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Track(s) taken from CDA66450

The Sea Reivers

first performed on 21 February 1920; Hebridean sea poem No 2

Royal Philharmonic Orchestra, Vernon Handley (conductor)
Recording details: August 1990
All Hallows, Gospel Oak, London, United Kingdom
Produced by Martin Compton
Engineered by Tony Faulkner
Release date: February 1991
Total duration: 3 minutes 52 seconds

Cover artwork: Morning after a stormy night (detail) (1819) by Johan Christian Clausen Dahl (1788-1857)


'Magnificently recorded and performed. When audiences are crying out for 'melodious music' how can such music as this have been ignored for so long?' (Gramophone)

'A towering classic, as important as a landmark in the rediscovery of British music as it is a monument to the technique of orchestral recording. Music, performance, recorded sound and notes are all superb' (International Record Review)

'…the Royal Philharmonic Orchestra performs magnificently from beginning to end, coupling elegance, eloquence, passion, and poser with Hyperion's fastidious sound in a way that compels admiration from the listener for conductor, ensemble and composer alike. Handley's is the definitive version of the Hebridean Symphony, outstripping that available on Naxos in every regard, and with the other works on this disc to further commend it, this release sails effortlessly into port as the newest inductee into Fanfare's Classical Hall of Fame. (Fanfare, USA)

'The best Bantock record I have ever heard' (CDReview)

'Superb’ (Amazon.co.uk)

'Ce disque superbe ravira les mélomanes romantiques curieux' (Répertoire, France)
At its first performance, in London’s Queen’s Hall on 21 February 1920, The Sea Reivers was described as a ‘Hebridean Sea-Poem’. Though Sir Henry Wood was the concert’s principal conductor (the programme included the first performance of Delius’s Concerto for violin and cello), Bantock took charge of his own work. Composed in 1917, it is a concise, vigorous scherzo based on ‘A Hebridean Sea-Reiver’s Song’ (Na Reubairean). This had also appeared in the Kennedy-Fraser collection, and expresses the wild exultation and daring exploits of the Hebridean pirates. At first only hinted at, the song soon appears in its entirety in tumultuous and vivid orchestral colours. According to ‘Grove V’, The Sea Reivers was originally intended as the scherzo section of the Hebridean Symphony. Although no mention is made of this in the composer’s programme notes for the first performance, it would seem very likely as the work is unusually brief for Bantock.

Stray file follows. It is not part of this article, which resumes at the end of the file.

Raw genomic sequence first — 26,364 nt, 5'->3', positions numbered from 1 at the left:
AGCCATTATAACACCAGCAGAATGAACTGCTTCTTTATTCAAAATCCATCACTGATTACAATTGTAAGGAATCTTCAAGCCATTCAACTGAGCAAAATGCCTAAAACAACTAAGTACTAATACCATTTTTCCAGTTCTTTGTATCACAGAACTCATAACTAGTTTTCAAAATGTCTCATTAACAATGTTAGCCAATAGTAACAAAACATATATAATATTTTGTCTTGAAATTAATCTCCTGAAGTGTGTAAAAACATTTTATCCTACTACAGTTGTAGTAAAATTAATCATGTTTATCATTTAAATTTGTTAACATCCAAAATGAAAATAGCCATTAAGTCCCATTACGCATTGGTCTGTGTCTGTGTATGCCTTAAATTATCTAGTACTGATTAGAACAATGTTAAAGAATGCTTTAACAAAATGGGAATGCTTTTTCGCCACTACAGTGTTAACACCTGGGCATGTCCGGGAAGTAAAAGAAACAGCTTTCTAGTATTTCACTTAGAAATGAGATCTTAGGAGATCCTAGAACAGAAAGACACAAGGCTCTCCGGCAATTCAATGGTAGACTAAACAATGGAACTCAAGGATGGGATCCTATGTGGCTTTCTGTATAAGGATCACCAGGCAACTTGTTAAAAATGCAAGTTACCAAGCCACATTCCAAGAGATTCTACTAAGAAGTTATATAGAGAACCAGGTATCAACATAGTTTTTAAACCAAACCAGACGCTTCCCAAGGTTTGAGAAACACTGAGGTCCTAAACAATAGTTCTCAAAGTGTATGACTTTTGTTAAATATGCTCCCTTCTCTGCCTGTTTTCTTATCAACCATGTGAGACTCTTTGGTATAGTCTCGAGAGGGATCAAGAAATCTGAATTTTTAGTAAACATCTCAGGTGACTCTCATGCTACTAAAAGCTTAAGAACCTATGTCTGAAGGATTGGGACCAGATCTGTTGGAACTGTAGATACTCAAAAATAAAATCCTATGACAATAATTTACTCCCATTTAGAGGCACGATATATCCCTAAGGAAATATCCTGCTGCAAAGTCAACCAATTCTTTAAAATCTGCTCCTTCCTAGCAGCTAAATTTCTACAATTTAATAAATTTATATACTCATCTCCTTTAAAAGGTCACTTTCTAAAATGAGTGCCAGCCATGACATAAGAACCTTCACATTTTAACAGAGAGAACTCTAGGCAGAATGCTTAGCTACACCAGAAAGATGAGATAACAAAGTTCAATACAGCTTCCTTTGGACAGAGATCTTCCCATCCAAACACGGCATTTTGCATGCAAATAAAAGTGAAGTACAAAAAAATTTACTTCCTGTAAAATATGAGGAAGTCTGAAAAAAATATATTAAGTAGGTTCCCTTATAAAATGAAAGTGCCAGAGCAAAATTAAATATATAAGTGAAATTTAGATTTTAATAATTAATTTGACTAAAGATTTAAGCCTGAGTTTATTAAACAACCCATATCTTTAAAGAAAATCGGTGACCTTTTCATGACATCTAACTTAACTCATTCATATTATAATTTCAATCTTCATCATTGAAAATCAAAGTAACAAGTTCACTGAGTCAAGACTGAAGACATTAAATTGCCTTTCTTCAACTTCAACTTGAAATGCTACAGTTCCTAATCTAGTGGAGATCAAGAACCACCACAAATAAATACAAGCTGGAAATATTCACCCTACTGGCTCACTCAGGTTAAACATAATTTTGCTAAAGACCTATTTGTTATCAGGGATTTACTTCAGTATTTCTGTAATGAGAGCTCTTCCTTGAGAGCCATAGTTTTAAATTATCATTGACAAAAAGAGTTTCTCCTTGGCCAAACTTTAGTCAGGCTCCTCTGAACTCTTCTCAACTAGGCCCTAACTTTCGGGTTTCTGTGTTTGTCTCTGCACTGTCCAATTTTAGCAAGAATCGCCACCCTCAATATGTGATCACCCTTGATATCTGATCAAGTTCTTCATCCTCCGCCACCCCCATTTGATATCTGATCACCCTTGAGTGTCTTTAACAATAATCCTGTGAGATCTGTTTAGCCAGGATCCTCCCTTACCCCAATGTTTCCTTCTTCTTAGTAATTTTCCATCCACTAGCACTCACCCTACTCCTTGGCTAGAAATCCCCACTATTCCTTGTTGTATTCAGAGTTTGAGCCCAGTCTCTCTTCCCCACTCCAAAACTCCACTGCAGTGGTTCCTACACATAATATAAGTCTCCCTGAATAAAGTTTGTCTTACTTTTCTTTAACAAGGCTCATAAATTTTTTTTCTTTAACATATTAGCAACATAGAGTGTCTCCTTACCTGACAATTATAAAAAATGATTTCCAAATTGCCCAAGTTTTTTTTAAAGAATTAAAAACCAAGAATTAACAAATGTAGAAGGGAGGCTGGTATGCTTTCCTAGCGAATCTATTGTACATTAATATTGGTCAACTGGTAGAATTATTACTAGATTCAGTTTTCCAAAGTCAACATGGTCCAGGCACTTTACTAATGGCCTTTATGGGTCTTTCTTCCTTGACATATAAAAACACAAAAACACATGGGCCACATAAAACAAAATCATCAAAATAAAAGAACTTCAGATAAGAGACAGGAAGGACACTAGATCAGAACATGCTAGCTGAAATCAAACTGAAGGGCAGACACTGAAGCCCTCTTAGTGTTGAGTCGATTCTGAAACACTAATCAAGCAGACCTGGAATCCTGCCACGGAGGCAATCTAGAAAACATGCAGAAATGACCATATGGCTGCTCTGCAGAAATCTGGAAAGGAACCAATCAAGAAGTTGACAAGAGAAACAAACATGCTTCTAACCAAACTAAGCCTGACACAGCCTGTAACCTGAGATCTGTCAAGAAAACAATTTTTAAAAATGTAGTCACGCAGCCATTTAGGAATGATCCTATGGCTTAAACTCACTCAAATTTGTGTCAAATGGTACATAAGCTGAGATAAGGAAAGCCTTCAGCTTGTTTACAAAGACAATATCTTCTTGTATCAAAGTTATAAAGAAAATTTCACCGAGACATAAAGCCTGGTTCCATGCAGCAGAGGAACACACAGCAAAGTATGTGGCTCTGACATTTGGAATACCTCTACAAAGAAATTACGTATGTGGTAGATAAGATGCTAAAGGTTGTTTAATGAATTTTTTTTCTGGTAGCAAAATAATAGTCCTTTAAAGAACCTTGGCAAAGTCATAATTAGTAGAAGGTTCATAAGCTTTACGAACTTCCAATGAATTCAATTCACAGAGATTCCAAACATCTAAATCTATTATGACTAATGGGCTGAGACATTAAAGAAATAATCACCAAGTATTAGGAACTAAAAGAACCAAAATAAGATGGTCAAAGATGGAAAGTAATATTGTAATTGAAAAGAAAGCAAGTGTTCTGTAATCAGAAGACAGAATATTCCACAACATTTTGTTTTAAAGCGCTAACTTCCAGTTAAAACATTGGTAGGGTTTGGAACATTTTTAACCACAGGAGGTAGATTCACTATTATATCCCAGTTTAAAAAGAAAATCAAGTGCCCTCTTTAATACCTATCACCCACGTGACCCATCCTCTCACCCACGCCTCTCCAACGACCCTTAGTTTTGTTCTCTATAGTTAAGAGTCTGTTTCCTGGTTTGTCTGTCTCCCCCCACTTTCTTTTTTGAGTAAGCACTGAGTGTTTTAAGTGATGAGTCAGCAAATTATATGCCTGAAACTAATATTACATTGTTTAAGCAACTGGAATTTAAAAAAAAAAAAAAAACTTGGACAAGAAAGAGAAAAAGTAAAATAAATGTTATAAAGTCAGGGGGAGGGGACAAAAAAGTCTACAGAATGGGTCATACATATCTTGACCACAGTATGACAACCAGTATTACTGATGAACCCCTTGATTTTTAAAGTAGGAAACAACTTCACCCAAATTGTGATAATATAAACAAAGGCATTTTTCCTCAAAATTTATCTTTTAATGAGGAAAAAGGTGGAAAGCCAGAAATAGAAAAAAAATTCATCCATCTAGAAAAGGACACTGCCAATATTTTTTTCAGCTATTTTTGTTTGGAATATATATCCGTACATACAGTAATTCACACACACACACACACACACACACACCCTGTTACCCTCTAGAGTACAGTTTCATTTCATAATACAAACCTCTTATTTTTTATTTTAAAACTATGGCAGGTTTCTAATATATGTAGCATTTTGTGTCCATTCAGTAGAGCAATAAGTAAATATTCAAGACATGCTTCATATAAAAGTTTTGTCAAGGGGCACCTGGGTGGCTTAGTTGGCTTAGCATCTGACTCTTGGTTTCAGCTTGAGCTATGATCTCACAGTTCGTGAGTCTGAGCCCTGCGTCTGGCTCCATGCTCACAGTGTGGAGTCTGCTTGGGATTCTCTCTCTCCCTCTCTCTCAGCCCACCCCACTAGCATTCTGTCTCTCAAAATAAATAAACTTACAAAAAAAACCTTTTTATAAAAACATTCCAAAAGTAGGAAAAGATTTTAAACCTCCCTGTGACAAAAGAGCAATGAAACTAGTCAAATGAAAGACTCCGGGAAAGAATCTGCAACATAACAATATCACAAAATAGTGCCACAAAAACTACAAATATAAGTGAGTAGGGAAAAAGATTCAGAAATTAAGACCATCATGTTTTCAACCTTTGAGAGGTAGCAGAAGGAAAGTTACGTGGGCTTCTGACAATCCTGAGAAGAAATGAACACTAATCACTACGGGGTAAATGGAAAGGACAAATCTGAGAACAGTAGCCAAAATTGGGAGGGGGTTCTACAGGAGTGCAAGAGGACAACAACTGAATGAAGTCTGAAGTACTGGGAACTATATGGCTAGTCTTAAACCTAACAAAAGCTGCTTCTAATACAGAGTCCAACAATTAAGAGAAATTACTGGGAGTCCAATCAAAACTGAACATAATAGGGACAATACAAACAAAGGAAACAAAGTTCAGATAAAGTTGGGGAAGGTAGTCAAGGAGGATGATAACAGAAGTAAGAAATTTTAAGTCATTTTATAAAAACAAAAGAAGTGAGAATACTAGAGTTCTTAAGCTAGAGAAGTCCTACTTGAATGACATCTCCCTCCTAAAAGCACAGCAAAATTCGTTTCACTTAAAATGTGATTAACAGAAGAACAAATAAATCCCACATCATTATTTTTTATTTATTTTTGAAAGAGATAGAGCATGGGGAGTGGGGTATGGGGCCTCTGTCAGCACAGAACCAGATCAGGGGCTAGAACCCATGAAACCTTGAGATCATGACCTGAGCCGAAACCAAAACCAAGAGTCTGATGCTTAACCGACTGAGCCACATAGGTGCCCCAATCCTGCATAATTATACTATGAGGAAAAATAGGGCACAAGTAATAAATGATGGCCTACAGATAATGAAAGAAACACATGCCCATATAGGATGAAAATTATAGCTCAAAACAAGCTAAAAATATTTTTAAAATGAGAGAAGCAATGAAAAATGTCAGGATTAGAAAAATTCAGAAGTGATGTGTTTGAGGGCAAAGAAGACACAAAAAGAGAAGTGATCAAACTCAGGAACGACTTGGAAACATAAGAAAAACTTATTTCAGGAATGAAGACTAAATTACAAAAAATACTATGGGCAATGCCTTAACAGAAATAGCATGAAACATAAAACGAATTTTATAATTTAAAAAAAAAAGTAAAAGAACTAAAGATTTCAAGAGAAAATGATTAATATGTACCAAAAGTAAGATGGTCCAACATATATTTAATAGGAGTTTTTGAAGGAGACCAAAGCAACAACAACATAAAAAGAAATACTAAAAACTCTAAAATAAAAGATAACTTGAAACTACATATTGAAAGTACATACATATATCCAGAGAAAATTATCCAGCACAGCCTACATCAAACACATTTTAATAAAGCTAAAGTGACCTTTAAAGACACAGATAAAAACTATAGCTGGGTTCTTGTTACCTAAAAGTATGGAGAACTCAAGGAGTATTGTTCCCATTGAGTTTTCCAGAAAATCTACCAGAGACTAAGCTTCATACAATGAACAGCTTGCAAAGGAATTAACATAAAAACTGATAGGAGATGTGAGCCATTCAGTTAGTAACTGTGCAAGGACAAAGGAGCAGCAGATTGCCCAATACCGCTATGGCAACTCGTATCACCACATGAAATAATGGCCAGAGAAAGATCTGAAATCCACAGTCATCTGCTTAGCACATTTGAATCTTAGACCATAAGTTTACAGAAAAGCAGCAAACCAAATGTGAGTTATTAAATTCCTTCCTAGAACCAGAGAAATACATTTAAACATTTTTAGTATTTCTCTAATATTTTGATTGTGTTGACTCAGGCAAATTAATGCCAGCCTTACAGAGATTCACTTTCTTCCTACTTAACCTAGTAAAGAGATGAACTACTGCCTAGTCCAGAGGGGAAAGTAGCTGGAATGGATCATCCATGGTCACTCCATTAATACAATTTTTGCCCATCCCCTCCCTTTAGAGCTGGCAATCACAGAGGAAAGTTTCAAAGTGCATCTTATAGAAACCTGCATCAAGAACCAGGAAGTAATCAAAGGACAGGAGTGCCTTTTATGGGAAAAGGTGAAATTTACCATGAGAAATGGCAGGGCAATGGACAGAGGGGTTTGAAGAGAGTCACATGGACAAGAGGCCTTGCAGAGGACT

from notes by Michael Hurd © 1991

Lors de sa première représentation, dans le Queen’s Hall, le 21 février 1920, The Sea Reivers furent décrits comme un «poème marin des Hébrides». Bien que Sir Henry Wood ait été le principal chef d’orchestre de ce concert (le programme comprenait la première représentation du Concerto pour violon et violoncelle de Delius), Bantock dirigea son œuvre. Composée en 1917, c’est un scherzo concis et vigoureux dont la base est «A Hebridean Sea-Reiver’s Song» (Na Reubairean). Cette chanson était aussi apparue dans la collection de Marjory Kennedy-Fraser et exprime la sauvage exultation et les exploits audacieux des pirates des Hébrides. Bien qu’au début il n’y ait qu’une vague allusion à la chanson, elle ne tarde pas à apparaitre en entier en couleurs tumultueuses et brillantes. Si l’on en croit «Grove V» (encyclopédie anglaise) The Sea Reivers était à l’origine destiné à être la section scherzo de la Hebridean Symphony. Bien qu’aucune mention n’en soit faite dans les notes du compositeur pour la première représentation, cela semble très probable car l’ouvrage est inhabituellement bref pour Bantock.

extrait des notes rédigées par Michael Hurd © 1991
Français: Alain Midoux

Bei seiner Uraufführung am 21. Februar 1920 in der Queen’s Hall wurde The Sea Reivers als „Meerespoem von den Hebriden“ beschrieben. Obwohl Sir Henry Wood leitender Dirigent des fraglichen Konzerts war (das Programm umfasste unter anderem die Uraufführung von Delius’ Konzert für Violine und Cello), dirigierte Bantock selbst seine Komposition. Sie entstand 1917 und ist ein markantes, kraftvolles Scherzo, das auf einem „Seeräuberlied von den Hebriden“ (Na Reubairean) beruht. Dieses Lied war ebenfalls in der Sammlung Kennedy-Fraser erschienen und geht auf die wilde Fröhlichkeit und die gewagten Beutezüge der Piraten ein. Nachdem es zunächst nur angedeutet wurde, wird das Lied mit turbulenten, lebhaften Orchesterklangfarben in ganzer Länge vorgetragen. Im 5. Band von Grove’s Dictionary of Music and Musicians ist zu lesen, dass The Sea Reivers ursprünglich als Scherzo der Hebridean Symphony vorgesehen war. Obwohl davon in den Programmnotizen des Komponisten zur Uraufführung nicht die Rede ist, erscheint diese Annahme durchaus gerechtfertigt, da das Werk für Bantock ungewöhnlich kurz geraten ist.

aus dem Begleittext von Michael Hurd © 1991
Deutsch: Anne Steeb/Bernd Müller

Other albums featuring this work

Bantock: Orchestral Music
CDS44281/66CDs Boxed set (at a special price)
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